Attorney General T.J. Donovan speaking behind committee members. From left: Madeline Motta, Jake Perkinson, Brady Toensing and Josh Wronski. At right is state elections director Will Senning.
A new committee exploring potential campaign finance reforms held its first meeting Thursday night in Montpelier.
The briskly-entitled Joint Committee on Campaign Finance Education, Compliance and Reform was created by Attorney General T.J. Donovan and Secretary of State Jim Condos. They chose to fill the panel with political insiders: Four of its five members are actively involved, or very recently involved, in partisan politics.
Donovan calls them “the experts” who know the campaign finance system. He rejects the notion that he’s given the foxes a majority on a Henhouse Reform Committee. “I think you have enough diversity on the committee, and we’re open to more members,” he said after the hearing. “But the point is to listen to Vermonters.”
The event was the first in a series of listening sessions around the state. Afterward, the panel will issue a report, which might include suggested legislation or changes to rules and procedures governing campaign finance in state elections.
The committee’s five members are former Vermont Democratic Party chair Jake Perkinson; Vermont Republican Party vice chair Brady Toensing; Vermont Progressive Party executive director Josh Wronski; former governor Peter Shumlin’s campaign fundraiser, Erika Wolffing; and ethics consultant Madeline Motta. She represents the Vermont League of Women Voters on the panel.
Roughly three dozen people attended the meeting at Montpelier City Hall. They included political operatives, former candidates, current officeholders, a decent selection of just plain folks and a single journalist. (Modesty precludes.)
The discussion was lively and wide-ranging. There were, broadly speaking, three major subjects: Denunciations of the U.S. Supreme Court’s Citizens United ruling, which lifted key restrictions on money in politics; calls for a robust, accessible public financing system; and requests for simplicity and clarity for candidates and party officials seeking to navigate the system.
Those disgusted with Citizens United are unlikely to take much comfort in the committee’s work; its task is to find ways to effectively manage political money in a world in which the high court’s ruling is the law of the land.
“People can’t stand Citizens United,” noted Donovan. “I think it’s a terrible decision. But it’s going to be difficult [to overturn], so I go back to, how do we coexist with Citizens United in this state?”
For Donovan, the most obvious answer is to emphasize disclosure and transparency. For many in the audience, the answer is an improved public financing system that could put grassroots candidates on an even footing with those who attract big-money donors.
Numerous commenters addressed the many flaws of Vermont’s current public financing system, which is supposed to provide up to $600,000 to gubernatorial candidates and $200,000 to lieutenant gubernatorial candidates who collect enough small-dollar contributions to qualify.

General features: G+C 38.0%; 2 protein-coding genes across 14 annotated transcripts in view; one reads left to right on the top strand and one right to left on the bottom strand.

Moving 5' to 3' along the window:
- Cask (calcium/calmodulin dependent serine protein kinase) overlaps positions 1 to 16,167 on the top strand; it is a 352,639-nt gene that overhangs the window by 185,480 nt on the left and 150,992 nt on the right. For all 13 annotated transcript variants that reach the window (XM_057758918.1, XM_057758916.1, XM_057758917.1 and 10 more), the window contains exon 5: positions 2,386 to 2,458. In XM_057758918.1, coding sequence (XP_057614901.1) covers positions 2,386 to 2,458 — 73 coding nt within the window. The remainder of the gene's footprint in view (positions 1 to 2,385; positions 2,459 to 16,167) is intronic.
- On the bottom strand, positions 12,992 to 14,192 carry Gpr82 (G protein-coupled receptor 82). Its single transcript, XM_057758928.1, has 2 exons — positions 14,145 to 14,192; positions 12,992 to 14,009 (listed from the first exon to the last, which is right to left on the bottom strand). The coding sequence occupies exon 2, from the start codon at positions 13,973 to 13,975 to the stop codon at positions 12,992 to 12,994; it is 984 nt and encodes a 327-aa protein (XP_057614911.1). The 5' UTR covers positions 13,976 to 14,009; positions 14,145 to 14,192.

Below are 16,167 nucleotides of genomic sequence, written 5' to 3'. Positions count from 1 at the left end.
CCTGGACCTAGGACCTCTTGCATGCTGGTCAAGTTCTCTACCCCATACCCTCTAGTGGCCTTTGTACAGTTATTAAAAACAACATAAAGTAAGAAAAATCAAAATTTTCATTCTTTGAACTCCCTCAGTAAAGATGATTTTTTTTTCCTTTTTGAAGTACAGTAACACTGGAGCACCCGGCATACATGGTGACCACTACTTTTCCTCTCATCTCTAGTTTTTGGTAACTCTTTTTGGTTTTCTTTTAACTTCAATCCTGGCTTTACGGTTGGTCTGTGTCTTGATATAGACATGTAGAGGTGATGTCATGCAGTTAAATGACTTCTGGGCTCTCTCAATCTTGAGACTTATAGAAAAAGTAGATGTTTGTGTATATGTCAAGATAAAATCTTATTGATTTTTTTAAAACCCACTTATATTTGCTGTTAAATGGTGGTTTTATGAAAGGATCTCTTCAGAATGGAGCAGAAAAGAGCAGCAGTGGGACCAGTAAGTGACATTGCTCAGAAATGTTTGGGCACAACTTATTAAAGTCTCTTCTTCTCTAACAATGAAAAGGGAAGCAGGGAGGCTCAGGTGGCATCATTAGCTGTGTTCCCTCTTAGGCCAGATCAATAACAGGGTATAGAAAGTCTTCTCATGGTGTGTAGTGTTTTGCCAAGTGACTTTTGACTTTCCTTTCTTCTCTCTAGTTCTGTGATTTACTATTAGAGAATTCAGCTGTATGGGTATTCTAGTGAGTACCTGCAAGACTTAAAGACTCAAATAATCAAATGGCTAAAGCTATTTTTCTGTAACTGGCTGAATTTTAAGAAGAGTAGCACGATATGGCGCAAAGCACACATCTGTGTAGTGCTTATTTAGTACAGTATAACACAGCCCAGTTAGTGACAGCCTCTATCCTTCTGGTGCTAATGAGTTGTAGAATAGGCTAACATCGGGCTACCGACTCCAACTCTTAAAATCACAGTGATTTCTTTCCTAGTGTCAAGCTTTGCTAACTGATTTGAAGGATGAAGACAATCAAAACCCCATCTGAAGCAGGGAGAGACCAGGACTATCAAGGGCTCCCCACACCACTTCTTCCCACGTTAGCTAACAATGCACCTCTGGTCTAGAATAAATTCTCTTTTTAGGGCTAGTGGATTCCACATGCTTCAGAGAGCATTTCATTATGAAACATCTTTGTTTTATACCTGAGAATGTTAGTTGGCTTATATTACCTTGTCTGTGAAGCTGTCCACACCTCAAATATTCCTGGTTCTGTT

But the system is essentially nonfunctional. There is no funding source; candidates are forced to wait too long before formalizing their campaigns; it’s too difficult to qualify for public funds; the rules for publicly-funded candidates are too onerous and inconsistently enforced.
From the political pros came complaints about obscure and complicated rules that can leave well-intentioned candidates uncertain how to comply — and a lack of enforcement of the rules that exist. One person said it was inappropriate for the attorney general, an elected official and thus a candidate, to be the ultimate arbiter of campaign finance enforcement. There was talk of an ombudsman or public advocate or, as in many other states, a state ethics commission to be the enforcer.
Vermont doesn’t currently have an ethics commission. The state Senate has passed a bill that would establish a weak and poorly-funded commission without any enforcement powers. That bill is awaiting action in the House.
Committee members listened throughout, busily filling legal pads with notes. They offered comments of their own. They made no promises, other than to continue listening to anyone willing to show up for a hearing.
Donovan could draw some conclusions from the very first event.
“People want clarity,” he said. “People don’t want the law to be a barrier to entry into politics. People think there’s too much money in politics. They want public financing. They want a financing system that’s transparent, that they know where the money’s coming from.”
The committee is likely to make recommendations for the secretary of state and attorney general on how best to manage and enforce current law, and may also recommend new legislation for lawmakers to consider in the 2018 session.
One thing’s for sure: If the first hearing was any indication, the panel will definitely get an earful. And whether you see the committee’s members as real experts or foxes in the henhouse, their final report is sure to be unsatisfying for those wishing to overturn Citizens United and get big money out of politics. That is something this panel simply cannot do.